Your Name: James Ellis
Occupation: Journalist/PR and PT/Nutrition Therapist
Home Town: Leeds
What is your running background?
Good(ish) at school where I had to run cross country to get into the football team (it was a small school, so it was a kind of bribe to make us run). Then I did bugger all for about 20 years. I’m the proverbial middle aged bloke who re-discovered fitness into his 40s, did a three-mile-a-day challenge every day for a year, then read Ultramarathon Man/Born To Run/Eat and Run (delete as appropriate) and got into ultra running.
When did you start running Ultra marathons and why?
Three pals David Bone, Darren Strachan and Jamie Holmes – all also running Spartathlon this year – convinced me to run the Brighton Marathon one week, the London Marathon the next… and run Brighton to London in the middle of the week. It was self-organised (read badly) but we did the 56 or so miles in about 12 hours, had a laugh on the way and talked about what else we could do. Someone mentioned Spartathlon and we decided to go straight for it. Two years later, I was lining up in Athens for my first tilt (2015).
What are your key personal running achievements to date?
Those who have not yet done it won’t get this until 7pm on September 30, 2017…. There is no greater race in the world than Spartathlon. Finishing two years running is the absolute best thing I’ve done and can only be beaten by doing the triple.
What was your hardest race experience?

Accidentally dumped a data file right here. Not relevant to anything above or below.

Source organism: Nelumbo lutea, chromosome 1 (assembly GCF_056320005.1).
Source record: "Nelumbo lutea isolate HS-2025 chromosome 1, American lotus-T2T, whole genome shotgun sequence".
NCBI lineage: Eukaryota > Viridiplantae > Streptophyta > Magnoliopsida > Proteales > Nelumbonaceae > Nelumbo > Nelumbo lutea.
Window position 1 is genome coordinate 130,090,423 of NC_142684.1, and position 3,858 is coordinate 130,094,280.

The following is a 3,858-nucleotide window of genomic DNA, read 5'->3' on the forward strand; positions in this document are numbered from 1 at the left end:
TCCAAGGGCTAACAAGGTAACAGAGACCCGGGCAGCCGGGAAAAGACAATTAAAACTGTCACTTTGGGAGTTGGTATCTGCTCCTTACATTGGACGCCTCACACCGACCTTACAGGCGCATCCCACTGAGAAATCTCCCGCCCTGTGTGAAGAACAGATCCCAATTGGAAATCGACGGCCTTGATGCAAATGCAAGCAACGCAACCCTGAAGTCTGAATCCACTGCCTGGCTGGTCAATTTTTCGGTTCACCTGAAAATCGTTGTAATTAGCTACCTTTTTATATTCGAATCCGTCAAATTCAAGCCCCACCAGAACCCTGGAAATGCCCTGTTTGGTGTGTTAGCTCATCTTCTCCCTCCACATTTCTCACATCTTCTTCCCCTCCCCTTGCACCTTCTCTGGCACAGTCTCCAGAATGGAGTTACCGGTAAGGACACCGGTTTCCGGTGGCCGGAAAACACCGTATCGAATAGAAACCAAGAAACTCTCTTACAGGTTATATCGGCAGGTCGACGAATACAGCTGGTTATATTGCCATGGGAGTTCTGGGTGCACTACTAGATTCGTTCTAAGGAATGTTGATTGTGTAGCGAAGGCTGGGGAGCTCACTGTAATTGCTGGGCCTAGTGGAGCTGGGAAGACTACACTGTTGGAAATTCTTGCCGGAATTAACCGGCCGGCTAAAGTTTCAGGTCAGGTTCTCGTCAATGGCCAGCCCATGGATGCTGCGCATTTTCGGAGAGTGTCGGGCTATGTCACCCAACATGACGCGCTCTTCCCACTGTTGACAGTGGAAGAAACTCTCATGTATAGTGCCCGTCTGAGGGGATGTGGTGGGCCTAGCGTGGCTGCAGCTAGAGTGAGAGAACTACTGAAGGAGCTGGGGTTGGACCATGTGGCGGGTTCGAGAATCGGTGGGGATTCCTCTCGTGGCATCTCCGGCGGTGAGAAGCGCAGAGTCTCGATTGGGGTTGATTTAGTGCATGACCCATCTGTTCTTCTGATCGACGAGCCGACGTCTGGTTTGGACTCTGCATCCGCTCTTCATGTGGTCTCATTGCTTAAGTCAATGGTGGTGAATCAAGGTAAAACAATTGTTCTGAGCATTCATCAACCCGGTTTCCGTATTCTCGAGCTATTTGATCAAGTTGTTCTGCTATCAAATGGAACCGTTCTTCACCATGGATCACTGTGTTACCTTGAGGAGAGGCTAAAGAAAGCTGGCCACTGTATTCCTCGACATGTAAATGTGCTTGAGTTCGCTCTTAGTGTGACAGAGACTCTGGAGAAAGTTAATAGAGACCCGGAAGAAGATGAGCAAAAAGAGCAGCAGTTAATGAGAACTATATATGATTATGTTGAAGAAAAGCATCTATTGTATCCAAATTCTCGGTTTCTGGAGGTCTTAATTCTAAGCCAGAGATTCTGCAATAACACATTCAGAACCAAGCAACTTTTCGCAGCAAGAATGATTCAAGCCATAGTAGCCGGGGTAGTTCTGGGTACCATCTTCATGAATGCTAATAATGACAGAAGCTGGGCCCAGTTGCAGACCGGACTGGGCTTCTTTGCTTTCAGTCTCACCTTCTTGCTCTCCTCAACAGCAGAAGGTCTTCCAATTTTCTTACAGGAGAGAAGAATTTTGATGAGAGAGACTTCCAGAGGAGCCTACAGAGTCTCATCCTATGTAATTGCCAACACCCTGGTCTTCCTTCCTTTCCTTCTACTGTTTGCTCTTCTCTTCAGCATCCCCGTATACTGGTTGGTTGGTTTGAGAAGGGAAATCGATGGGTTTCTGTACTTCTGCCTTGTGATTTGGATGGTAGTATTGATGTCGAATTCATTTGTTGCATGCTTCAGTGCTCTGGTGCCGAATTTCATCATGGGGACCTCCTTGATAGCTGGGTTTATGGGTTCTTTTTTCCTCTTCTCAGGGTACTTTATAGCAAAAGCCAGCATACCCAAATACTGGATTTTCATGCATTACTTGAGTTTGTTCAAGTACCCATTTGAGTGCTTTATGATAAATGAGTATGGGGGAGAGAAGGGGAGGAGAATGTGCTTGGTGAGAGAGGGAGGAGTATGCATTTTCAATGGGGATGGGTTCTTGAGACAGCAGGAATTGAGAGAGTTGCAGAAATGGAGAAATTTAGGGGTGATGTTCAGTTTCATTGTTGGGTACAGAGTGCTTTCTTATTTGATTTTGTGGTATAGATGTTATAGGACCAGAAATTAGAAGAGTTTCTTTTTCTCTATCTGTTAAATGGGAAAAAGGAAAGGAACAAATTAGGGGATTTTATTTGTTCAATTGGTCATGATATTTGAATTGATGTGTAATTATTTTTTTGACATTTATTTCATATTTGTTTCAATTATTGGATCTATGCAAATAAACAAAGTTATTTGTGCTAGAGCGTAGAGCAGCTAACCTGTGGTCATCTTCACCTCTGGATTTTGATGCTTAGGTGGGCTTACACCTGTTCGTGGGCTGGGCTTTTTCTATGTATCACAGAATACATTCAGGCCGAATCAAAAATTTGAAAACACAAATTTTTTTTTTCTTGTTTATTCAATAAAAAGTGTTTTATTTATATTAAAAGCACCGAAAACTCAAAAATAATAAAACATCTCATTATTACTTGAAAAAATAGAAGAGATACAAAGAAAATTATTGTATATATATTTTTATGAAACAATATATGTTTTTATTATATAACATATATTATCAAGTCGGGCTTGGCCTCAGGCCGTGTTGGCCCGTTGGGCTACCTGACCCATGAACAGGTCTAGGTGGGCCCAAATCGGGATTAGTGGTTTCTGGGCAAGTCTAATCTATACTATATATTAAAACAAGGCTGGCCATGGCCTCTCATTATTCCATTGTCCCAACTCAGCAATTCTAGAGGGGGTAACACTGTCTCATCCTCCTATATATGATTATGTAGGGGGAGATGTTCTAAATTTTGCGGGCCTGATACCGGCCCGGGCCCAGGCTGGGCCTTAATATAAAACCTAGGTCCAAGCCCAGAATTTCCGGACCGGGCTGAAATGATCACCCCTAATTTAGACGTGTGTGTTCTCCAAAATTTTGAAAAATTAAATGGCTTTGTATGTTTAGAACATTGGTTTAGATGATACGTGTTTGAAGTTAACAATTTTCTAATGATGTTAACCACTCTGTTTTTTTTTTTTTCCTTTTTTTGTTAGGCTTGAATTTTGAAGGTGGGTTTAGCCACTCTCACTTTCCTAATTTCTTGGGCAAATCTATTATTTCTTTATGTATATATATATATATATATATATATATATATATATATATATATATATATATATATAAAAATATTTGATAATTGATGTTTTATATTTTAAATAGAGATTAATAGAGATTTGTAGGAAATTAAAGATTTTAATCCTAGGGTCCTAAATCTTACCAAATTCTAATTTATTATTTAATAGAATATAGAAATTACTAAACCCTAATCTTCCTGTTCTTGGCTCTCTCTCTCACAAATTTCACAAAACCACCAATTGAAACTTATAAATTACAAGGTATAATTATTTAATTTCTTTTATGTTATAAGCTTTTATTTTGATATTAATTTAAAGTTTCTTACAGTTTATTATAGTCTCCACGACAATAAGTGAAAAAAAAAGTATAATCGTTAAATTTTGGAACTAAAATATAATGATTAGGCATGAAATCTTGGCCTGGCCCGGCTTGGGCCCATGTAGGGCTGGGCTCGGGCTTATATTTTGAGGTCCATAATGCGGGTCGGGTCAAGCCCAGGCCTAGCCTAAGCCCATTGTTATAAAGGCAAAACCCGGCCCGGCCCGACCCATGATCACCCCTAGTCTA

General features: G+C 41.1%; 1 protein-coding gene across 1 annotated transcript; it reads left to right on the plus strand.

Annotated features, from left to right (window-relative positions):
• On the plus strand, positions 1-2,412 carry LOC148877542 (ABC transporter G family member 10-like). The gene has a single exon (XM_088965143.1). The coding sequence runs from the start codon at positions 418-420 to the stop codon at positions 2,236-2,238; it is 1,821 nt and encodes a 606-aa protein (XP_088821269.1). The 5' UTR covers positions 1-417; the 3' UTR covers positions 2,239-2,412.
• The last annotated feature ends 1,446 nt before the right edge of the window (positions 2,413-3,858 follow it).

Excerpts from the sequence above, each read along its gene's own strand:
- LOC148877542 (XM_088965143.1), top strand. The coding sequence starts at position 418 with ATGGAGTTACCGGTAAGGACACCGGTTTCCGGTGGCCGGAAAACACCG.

Any really. Like most people, I battle with the demon on one shoulder telling me to stop, that this sport is crazy. Overall though, 2015, my first Spartathlon finish now looks like a complete fluke. I’d done the miles, but had bad shoes, no blister strategy, nutrition went up the spout and I got the most massive blisters after it chucking it down for most of the night. I hobbled in, death marching the last 50 miles, and despite a 35,35 finish, just had to do it again. I felt I’d cheated myself and the race.
What events do you have planned for 2017 up to Spartathlon?
World 24 Hour Champs, KACR.
What does a typical training week look like?
In the two months before I do 5 x 10 miles in the week with a big run, anything from 20-40 at weekends. I also teach Insanity Live, so two to three classes a week and the odd weights session if I can get it in.
Which one tip would you pass onto people running an Ultra marathon for the first time?
Lap up the support of your fellow runners. With the odd exception, it’s an amazing community.
Can you tell us one interesting fact about yourself?
I’ve shadow boxed with Muhammad Ali.
Have you taken part in Spartathlon before?
Twice – 2015 and 2016.
How did you get on?
35.35 and 35.05
What tip would you pass on to those taking part for the first time?
Don’t be scared by the ‘fast’ pace to Corinth. Much of that is run in the morning when it’s a bit cooler so you can gain time there, then slow down for the second marathon. As long as you get to the checkpoint with 30 or so to spare (and I’ve seen it done with less), you can start to pick up time pretty quickly: up to five to 10 minutes per checkpoint if you’re running at even a trot.
What are you looking forward to at the Spartathlon race?
Kissing the feet for the third time, hopefully with my three running pals David, Darren and Jamie.
What are you not looking forward to?
There are bits that are a bit grubby but other than that, there’s nothing to grumble about. Arriving in Sparta is the best race finish ever, so I just try and focus on that.
How will you prepare specifically for the Spartathlon race?
Heat training – sauna and black bin bags!
Will you be bringing any support crew to the race?
I will have the blonde bombshells with me. My wife Laura and her mate Nicky Robbins.